Are Addictive Personalities an Old Wives’ Tale?

Have you ever listed your personality as a risk factor on a medical form?

For that matter, ask yourself this: Where does your personality live?

Not philosophically – medically. Not your spirit, your soul, or your gut. 

Rather, what we consider our “personalities” really lives in the brain. The collection of all of the things that make up our consciousness is actually electricity, hormones, neurons, and other biological functions.

So why do we imagine that personalities can contain the propensity for addiction?

Especially when we know that addiction changes the brain. Through the lens of the addictive personality myth, which came first – the brain changes or the addiction? 

While we may consider the idea of an “addictive personality” to be a helpful shortcut to predict or explain addiction, it can actually cause quite a bit of harm.

In a lot of ways, this myth is fading into iniquity in the same way that other disorders which were once labeled character defects are losing their insulting edge. (Homosexuality, “hysteria” in women, autism and its symptoms, etc.)

But more than the insult, it’s the cognitive dissonance that begs our attention. If addiction is a predetermined result of a fundamental flaw in your make-up, how can you seek help for the addiction without seeking to change who you are?

You don’t have to. 

Let’s expose some of the harm this myth can cause…

How Addictive Personalities Hurt the Addicted

What are the traits of an “addictive personality”?

Well… they’re not great…

Impulsivity. Inability to adhere to commitments. Thrill-seeking and danger-hunting. Manipulative. Deceitful. Selfish. Easily distracted. Irresponsible. Unreliable. Obsessed with attention. 

Yikes.

Imagine you’ve developed an addiction – to a drug, an activity, or anything else. 

Was it because of the flaws in your personality? Did you create the flaws in your personality by having an addiction? And if this is what you’re really like, are you worth saving – is it worth it to eliminate addiction from your life?

Now, it’s important to note that the list of traits associated with addictive personalities didn’t materialize out of nothing.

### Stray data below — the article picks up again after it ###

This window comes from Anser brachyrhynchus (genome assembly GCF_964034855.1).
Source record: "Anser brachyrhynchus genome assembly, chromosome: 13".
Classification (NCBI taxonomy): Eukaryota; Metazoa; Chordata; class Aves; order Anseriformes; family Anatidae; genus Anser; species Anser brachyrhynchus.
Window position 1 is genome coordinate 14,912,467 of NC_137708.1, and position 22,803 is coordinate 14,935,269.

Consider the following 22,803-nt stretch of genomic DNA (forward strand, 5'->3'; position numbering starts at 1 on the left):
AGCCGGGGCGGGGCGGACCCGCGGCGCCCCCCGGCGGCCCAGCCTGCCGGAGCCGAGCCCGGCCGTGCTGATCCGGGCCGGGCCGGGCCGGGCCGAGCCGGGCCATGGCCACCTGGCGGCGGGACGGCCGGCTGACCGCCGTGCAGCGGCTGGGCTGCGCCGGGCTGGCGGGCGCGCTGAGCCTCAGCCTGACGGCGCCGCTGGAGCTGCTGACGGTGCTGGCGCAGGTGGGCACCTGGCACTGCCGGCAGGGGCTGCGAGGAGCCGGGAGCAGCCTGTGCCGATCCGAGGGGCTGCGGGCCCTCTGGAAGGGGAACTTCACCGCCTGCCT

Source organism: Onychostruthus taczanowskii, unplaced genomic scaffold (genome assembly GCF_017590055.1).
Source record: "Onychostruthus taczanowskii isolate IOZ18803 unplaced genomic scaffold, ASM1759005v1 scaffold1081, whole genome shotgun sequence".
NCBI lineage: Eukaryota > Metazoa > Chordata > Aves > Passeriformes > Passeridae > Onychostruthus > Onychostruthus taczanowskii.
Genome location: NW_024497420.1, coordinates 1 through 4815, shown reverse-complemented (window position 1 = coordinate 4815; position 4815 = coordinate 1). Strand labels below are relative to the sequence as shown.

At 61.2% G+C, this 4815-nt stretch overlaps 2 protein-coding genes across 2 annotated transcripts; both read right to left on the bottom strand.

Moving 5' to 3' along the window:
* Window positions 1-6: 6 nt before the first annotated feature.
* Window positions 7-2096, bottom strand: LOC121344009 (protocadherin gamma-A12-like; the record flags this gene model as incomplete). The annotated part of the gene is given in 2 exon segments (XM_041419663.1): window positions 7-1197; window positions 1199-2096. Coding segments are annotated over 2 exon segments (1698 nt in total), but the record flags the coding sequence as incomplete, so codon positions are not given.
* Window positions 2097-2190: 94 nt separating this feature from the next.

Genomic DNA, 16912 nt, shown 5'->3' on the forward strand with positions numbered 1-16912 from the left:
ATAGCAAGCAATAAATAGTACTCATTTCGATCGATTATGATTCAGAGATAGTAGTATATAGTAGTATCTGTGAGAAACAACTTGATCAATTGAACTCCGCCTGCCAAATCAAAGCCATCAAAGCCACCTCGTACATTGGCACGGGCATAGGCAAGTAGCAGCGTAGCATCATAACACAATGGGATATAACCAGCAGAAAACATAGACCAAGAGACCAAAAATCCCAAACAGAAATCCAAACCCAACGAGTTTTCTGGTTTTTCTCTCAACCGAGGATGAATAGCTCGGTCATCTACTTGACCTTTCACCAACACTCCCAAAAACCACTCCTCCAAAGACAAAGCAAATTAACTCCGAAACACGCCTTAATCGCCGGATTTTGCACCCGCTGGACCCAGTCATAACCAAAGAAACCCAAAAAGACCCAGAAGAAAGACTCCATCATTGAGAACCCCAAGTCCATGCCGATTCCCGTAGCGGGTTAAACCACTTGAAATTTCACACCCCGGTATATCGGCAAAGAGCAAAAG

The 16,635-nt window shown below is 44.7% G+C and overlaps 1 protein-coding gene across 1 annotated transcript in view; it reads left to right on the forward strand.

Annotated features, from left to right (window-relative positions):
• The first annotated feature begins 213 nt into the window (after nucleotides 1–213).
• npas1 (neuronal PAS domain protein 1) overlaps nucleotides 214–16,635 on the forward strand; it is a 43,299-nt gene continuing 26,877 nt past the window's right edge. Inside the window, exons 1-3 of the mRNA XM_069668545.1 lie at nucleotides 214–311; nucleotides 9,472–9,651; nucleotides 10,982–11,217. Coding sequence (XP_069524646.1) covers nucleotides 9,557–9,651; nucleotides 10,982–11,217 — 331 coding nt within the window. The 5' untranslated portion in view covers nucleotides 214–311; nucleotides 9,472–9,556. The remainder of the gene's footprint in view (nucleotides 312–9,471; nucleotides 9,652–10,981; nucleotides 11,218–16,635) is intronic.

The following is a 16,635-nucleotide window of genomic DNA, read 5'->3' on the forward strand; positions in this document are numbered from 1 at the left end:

But we have to retriangulate our understanding by shifting the angle from which we’re looking. 

These traits are often prevalent in personality disorders – like antisocial or bipolar – which can raise the risk for addiction. 

So the relationship between those traits and addiction are less cause and effect…

And more indicative of deeper and more complex brain mechanisms at work ,which then increase the likelihood that you’ll cope with external forces or have lower regard for your own wellbeing.

If these traits don’t “predict” your propensity for addiction, what does?

A Better Marker For Addiction

Because we’re always evolving, we have to continue workshopping and updating our systems. The Alcoholics Anonymous model – which is partially responsible for the inaccurate list of traits the addicts exhibit – helped a lot of people at a time when nothing much else was. 

But now that we know that “addictive personalities” can perpetuate ideas like…

  • Not being able to change the course of your life no matter what you do because it’s in your nature
  • Assuming those traits are indelible parts of your personality just because you have an addiction, rather than expressions of addiction and personality disorders…
  • Believing your relationship to something isn’t addictive if you aren’t manipulative, dishonest, unreliable, etc.
  • Thinking you’re unable to overcome addiction because of an inherent weakness.

Instead, there are much better metrics by which we can become aware of addictions, or be careful of their development.

Better markers for addiction can be…

  • Genes: Genetics accounts for between 40 and 60% of your addiction risk – as in, if members of your family also have addictions. 
  • Childhood trauma: Neglect, abuse, narcissism, manipulation, and early care-taking are all common factors in later abuse development. Remember, many addictions begin recreationally, and at times when our brains aren’t fully developed (think teenage years.) A chaotic home life can advance a person’s trajectory into addiction.
  • Environmental factors: If addictions were featured regularly in the world around a person, then the barrier for entry becomes lower. You’ve seen people live through them, live with them, overcome them, succumb to them – and the world kept turning.

Signs of addiction aren’t as simple as “being selfish.”

Really, you should start to worry about your relationship to a substance or an activity if…

  • You don’t keep promises to yourself regarding your usage.
  • You can acknowledge the negative effects on your life and still effect no change.
  • Your tolerance has increased over time.
  • Your relationships and life-function are suffering because of it.
  • Your reaction to outreach is hostile or defensive.

But remember…

You can exhibit all of the traits of an “addictive personality” without being an addict…

And you can be an addict without exhibiting any of those traits. 

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